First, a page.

What good are bedtime tips if you don’t know why they’re important? Here’s the #1 thing you need to know about sleep, according to Dr. Meir Kryger.
Last week, I traveled up to New Haven, Connecticut where Dr. Kryger practices at the Yale Center for Sleep Medicine and Pulmonary Critical Care and the New England VA Healthcare System. I had attended 8 lectures given by Dr. Kryger titled “The Mystery of Sleep” – a rather engaging and embracing title for lectures to be given by a man of science. The lectures balanced data, biology, neuroscience, even art and philosophy about sleep, as well as answered the how-to questions from the audience.
To get just a glimpse of the scope of The Mystery of Sleep presentations, check out The iGuide to Sleep.
Spring had finally come to the northeast, and it was a sunny, breezy day when I drove into the West Haven V.A. parking lot. The lot was described to me as being “the size of Nebraska” by Dr. Kryger. And despite the truth of that statement, it wasn’t easy to find a place to park – an indication of the health needs of veterans. Sleep is only one of the issues confronting those who served in the military.
Dr. Kryger generously spoke with me for over an hour, and the digital recording device caught it all. He affirmed that sleep is a priority – the “canary” when it comes to health issues. Misdiagnoses of medical and psychological issues occur all the time. Children are on medication for conditions such as ADHD…even schizophrenia and depression…when all that is needed is an assessment of sleep and sleep patterns.
Scary stuff ….
….but to be forewarned is to be forearmed. I wish I’d know this when my daughter was younger.
My next question of this sleep expert was:
What are the 5 most important things a parent needs to know about sleep?
Number 1, without hesitation, was be aware that sleep requirements vary according to age -children have different sleep requirements than adults. Even the most informed, well-intentioned parents look towards diagnoses other than missing an hour or two or sleep, or not having a solid bedtime routine hard-wired into the family schedule if their child is having difficulty in school, or trouble sharing. (Click here for a rundown of signs a child isn’t getting enough sleep.) In Dr. Kryger’s experience, most sleep issues are identified by teachers.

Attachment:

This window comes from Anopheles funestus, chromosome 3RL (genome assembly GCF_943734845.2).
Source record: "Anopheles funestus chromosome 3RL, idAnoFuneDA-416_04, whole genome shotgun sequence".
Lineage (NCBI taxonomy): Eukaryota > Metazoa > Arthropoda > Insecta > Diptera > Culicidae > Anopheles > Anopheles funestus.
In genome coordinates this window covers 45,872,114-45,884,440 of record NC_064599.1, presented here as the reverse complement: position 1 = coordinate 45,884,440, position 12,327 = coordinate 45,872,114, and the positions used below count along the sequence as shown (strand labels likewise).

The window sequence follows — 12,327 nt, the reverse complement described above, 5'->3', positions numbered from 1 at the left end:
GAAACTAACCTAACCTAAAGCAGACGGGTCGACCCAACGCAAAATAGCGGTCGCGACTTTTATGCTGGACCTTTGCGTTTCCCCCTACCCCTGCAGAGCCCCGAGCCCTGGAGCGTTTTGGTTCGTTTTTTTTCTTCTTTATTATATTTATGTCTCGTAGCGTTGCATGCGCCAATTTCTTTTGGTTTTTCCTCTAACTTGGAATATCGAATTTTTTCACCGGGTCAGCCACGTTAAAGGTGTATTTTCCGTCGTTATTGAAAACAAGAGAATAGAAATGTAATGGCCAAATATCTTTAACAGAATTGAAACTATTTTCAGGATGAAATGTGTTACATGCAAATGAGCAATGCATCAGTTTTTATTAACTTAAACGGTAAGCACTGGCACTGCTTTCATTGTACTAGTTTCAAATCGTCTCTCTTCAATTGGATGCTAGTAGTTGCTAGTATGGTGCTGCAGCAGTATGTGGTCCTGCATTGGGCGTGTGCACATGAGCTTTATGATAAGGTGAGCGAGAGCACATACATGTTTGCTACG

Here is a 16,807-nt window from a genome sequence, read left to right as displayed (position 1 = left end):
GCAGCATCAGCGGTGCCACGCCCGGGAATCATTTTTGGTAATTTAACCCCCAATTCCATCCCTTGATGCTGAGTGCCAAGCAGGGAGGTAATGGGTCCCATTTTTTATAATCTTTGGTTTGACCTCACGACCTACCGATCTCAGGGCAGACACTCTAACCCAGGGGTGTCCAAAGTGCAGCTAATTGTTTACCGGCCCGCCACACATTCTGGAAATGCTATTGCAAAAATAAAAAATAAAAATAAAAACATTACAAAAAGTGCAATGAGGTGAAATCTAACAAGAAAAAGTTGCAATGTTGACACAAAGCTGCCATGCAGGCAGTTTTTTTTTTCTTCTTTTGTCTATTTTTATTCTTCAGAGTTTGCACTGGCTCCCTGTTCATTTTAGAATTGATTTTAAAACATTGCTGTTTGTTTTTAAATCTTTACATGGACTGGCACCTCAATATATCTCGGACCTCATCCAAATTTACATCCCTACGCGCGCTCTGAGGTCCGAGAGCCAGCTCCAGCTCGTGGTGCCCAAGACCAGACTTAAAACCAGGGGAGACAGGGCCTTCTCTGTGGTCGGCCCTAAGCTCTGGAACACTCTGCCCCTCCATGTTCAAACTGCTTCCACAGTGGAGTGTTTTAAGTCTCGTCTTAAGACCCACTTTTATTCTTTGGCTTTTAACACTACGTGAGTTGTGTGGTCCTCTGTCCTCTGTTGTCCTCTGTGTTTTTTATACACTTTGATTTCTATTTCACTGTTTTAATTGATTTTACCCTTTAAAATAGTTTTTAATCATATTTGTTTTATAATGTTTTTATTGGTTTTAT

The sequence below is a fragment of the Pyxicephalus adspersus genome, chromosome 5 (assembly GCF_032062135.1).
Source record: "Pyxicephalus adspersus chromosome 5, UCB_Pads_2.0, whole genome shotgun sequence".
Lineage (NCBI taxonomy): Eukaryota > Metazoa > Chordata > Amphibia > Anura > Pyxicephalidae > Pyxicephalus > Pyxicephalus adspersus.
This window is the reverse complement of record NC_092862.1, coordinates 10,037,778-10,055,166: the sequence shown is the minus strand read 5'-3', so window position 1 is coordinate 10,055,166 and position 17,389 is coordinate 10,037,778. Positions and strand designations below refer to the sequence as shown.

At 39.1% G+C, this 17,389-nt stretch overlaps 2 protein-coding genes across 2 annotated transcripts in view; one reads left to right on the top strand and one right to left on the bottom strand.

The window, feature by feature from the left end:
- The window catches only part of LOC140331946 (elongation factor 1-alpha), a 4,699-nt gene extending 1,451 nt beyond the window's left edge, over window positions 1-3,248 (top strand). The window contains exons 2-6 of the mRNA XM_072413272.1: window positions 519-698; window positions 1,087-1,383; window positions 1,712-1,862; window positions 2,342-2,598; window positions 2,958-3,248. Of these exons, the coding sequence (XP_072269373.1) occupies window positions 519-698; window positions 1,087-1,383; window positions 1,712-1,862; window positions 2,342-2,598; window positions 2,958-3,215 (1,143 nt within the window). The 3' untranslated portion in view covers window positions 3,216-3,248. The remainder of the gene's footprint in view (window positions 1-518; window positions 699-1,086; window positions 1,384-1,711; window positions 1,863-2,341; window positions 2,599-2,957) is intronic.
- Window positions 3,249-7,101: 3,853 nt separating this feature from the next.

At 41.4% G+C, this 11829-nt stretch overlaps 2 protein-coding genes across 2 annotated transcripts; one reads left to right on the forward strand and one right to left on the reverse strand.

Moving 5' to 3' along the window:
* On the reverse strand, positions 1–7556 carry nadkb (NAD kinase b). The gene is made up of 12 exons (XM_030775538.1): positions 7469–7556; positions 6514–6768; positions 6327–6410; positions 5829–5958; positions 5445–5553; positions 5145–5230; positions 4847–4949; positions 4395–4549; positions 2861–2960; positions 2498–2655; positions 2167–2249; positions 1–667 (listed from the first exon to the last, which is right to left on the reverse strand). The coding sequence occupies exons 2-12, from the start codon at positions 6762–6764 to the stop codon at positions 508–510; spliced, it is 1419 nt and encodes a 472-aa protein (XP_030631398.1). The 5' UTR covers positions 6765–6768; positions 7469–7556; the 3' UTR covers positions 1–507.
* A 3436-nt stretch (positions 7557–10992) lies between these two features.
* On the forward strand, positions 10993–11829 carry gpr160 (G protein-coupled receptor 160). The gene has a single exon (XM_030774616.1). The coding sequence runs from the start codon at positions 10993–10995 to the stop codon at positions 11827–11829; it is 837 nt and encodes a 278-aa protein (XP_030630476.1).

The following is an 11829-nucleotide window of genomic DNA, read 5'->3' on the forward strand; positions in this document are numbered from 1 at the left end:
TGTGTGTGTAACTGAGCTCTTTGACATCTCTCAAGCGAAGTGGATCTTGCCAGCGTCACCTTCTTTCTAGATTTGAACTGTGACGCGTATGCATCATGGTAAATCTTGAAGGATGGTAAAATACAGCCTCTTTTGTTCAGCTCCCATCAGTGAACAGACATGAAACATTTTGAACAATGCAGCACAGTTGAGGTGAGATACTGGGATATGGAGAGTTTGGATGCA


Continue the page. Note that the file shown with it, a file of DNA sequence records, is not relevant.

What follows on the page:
Don’t forget the long-term effects of sleep deprivation…
…such as sleep’s effects on growth, cognition and memory, tendency towards obesity and diabetes.
To help with understanding your family’s sleep needs, The National Sleep Foundation has a very helpful infographic available here.
With each age groups there are other factors – the infographic presents a ballpark calculation. For example, newborns will get their 19 hours of sleep in shorter bursts than school-aged children. Teens begin to take longer to go to sleep, so it might be wise to schedule an hour and a half to two hours as a time to unplug, read recreationally, and pave the way for an easy transition to sleep.
Teach your family to respect sleep as much as you teach them to respect their bodies and the world around them. It will pay off in the long-term.
What were the other 4 most important things a family should know about sleep?
To hear Dr. Kryger’s answers, download the free Bedtime Blueprint which will help you schedule your day with an eye towards sleep and learn what experts like Dr. Kryger have to say about getting regular, restorative sleep.